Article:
Such heterostructure design requires a computational model that is both fast and accurate, something that is quite challenging for a multiphysics, multiphase material system. “To accurately simulate the multiple physical processes involved for converting an optical laser to a narrowband terahertz wave, we need to have a versatile computational model that considers interactions among a lot of different physical systems, including thermal, mechanical, magnetic and electrodynamic systems,” says Zhuang.

“The model also needs to be fast enough to perform high-throughput screening of materials, layer thickness and lateral size for heterostructure design. Equipped with state-of-the-art numerical and parallelization algorithms, we were able to develop a fully benchmarked, graphics processing unit (GPU)-accelerated multiphysics model that can reach up to 100 times speed gain in one single central processing unit (CPU).”

Their model showed that a four-layer aluminum, gadolinium gallium garnet, yttrium iron garnet, and platinum heterostructure is efficient at producing the narrowband waves. Future research is likely to reveal even more efficient combinations.

Hu and Zhuang are now working with Chang-Beom Eom, Raymond R. Holton Chair for Engineering and Theodore H. Geballe Professor in materials science and engineering, to fabricate the heterostructure thin-film emitter. Hu says they are getting close to producing a high-quality prototype device. Then they will collaborate with device engineers to test and measure the emitter before making more refinements.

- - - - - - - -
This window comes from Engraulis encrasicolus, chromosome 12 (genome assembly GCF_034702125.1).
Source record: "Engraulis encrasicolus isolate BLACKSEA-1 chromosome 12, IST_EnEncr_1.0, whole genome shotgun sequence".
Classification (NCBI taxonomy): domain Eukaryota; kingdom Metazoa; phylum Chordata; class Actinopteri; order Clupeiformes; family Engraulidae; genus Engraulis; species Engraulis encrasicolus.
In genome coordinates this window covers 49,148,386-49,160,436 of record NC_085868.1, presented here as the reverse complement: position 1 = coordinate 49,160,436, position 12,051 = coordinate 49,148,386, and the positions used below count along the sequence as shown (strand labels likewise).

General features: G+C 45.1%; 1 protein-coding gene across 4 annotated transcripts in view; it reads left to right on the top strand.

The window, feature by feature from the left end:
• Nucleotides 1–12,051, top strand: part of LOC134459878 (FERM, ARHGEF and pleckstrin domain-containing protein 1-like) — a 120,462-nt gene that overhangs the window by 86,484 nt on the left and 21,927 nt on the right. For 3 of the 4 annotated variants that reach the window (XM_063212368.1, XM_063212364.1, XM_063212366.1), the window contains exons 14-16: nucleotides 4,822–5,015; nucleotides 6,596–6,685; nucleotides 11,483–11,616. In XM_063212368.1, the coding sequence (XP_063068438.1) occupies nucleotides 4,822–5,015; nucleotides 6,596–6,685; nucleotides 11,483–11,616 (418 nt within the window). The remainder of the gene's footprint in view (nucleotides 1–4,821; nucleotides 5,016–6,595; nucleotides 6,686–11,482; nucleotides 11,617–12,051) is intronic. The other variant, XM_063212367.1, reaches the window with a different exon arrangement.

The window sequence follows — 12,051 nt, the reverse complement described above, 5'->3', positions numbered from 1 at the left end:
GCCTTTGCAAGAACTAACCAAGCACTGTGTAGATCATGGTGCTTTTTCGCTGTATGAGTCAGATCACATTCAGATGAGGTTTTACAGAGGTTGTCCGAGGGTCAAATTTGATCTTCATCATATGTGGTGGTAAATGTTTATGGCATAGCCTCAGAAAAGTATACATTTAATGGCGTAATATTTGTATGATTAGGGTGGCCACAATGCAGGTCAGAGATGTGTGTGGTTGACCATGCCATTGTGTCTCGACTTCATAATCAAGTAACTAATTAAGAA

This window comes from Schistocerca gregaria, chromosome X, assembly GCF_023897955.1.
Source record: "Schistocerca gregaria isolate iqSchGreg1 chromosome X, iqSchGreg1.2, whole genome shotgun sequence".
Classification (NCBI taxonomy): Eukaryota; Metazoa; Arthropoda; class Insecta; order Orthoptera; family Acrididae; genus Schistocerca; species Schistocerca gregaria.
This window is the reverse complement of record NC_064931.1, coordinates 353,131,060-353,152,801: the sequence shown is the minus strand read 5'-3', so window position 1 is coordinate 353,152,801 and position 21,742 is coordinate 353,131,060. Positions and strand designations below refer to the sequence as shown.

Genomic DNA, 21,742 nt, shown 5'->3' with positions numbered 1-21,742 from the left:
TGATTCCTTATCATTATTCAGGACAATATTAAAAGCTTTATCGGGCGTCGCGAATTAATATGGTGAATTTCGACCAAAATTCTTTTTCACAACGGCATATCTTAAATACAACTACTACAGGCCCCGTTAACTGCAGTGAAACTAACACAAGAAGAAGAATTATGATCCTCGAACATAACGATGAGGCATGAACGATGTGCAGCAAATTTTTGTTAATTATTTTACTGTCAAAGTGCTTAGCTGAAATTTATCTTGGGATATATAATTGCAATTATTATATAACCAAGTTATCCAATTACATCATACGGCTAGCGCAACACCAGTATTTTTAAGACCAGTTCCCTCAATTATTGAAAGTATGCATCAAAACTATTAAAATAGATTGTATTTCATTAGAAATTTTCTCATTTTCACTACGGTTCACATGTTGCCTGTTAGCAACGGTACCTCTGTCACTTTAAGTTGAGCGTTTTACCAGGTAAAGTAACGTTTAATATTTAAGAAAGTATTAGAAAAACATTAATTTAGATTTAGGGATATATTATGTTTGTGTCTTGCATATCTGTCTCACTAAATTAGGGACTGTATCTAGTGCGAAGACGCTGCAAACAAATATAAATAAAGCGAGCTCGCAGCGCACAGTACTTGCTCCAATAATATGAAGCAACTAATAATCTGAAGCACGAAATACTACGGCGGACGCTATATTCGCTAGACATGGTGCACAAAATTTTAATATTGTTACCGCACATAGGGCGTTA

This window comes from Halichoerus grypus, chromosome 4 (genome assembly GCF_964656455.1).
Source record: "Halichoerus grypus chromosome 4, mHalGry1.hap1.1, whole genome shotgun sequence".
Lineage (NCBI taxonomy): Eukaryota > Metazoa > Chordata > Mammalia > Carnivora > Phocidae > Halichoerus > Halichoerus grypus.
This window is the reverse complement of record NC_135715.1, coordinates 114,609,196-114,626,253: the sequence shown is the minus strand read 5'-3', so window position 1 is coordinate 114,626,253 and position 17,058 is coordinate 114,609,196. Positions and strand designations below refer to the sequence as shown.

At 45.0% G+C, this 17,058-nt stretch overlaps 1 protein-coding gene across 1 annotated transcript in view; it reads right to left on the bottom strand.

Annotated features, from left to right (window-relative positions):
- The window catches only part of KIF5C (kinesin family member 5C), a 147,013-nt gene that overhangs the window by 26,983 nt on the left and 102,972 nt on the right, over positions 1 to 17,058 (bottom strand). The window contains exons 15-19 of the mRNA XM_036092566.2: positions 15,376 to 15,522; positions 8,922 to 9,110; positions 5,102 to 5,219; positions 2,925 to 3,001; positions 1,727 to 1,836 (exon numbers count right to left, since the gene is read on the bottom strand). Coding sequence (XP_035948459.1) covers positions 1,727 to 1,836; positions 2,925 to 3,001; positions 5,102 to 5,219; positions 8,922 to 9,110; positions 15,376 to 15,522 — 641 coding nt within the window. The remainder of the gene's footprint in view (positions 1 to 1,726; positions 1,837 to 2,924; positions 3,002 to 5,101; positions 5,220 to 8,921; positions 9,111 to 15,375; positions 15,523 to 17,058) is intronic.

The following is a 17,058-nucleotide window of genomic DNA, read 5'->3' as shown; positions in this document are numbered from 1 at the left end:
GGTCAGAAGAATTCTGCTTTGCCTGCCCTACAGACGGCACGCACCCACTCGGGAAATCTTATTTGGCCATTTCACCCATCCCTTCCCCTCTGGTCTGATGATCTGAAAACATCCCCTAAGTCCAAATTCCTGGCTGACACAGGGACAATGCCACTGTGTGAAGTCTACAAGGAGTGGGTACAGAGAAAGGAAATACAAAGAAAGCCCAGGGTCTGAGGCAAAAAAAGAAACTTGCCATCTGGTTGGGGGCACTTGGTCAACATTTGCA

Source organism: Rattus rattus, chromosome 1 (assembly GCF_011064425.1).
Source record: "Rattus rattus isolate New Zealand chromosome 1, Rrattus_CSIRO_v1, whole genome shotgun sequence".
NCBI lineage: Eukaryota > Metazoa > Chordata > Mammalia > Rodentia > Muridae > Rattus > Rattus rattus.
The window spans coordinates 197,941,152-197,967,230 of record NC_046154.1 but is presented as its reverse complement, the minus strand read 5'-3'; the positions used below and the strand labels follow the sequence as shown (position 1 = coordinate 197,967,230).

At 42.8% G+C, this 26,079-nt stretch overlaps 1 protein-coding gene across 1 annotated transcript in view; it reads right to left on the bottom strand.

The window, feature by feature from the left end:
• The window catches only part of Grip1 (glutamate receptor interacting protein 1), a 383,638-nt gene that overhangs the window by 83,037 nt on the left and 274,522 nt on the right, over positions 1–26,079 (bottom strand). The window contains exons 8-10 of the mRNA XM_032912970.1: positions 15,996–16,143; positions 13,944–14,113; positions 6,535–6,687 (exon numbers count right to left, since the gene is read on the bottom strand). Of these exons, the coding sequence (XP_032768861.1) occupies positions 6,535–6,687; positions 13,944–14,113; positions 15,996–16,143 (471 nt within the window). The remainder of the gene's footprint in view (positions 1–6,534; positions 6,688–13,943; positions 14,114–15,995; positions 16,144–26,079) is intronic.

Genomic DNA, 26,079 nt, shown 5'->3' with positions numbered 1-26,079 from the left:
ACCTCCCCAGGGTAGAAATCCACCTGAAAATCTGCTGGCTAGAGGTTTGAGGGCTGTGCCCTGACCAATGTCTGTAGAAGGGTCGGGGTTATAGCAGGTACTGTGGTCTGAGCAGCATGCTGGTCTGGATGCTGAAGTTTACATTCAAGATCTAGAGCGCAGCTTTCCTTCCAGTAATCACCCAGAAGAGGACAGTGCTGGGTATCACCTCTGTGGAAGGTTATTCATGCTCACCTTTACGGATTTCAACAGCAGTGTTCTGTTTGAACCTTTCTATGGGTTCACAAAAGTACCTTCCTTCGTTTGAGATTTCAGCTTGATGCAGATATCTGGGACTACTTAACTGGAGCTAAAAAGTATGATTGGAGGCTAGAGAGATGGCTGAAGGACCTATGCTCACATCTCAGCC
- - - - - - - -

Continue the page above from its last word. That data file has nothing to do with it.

Hu says he imagines that a security device based on the emitter would act something like a large smoke detector, searching an airport or subway station for the chemical signatures of dangerous materials in crowds without anyone noticing.

“Poor accuracy and potential privacy violations have been hurdles for terahertz technology,” says Hu. “We believe that the narrowband terahertz pulse like our device produces solves these two problems at once, because it’s accurate and only senses threats. It doesn’t image everything else.”

The research was published in 2021 in the journal ACS Applied Materials & Interfaces. In collaboration with the Wisconsin Alumni Research Foundation (WARF), Hu and Zhuang have filed and received two US Patents on this technology, US11112355B2 and US11199447B1. WARF also awarded Hu and Zhuang the 2021 WARF Innovation Award for the project.

Other authors include Peter B. Meisenheimer and John Heron from the University of Michigan. The UW-Madison authors acknowledge support from NSF award CBET-2006028, the Accelerator program from the Wisconsin Alumni Research Foundation, as well as the Pittsburgh Supercomputing Center for supercomputing resources through allocation TG-DMR180076, which is part of the Extreme Science and Engineering Discovery Environment (XSEDE) and supported by NSF grant ACI-1548562.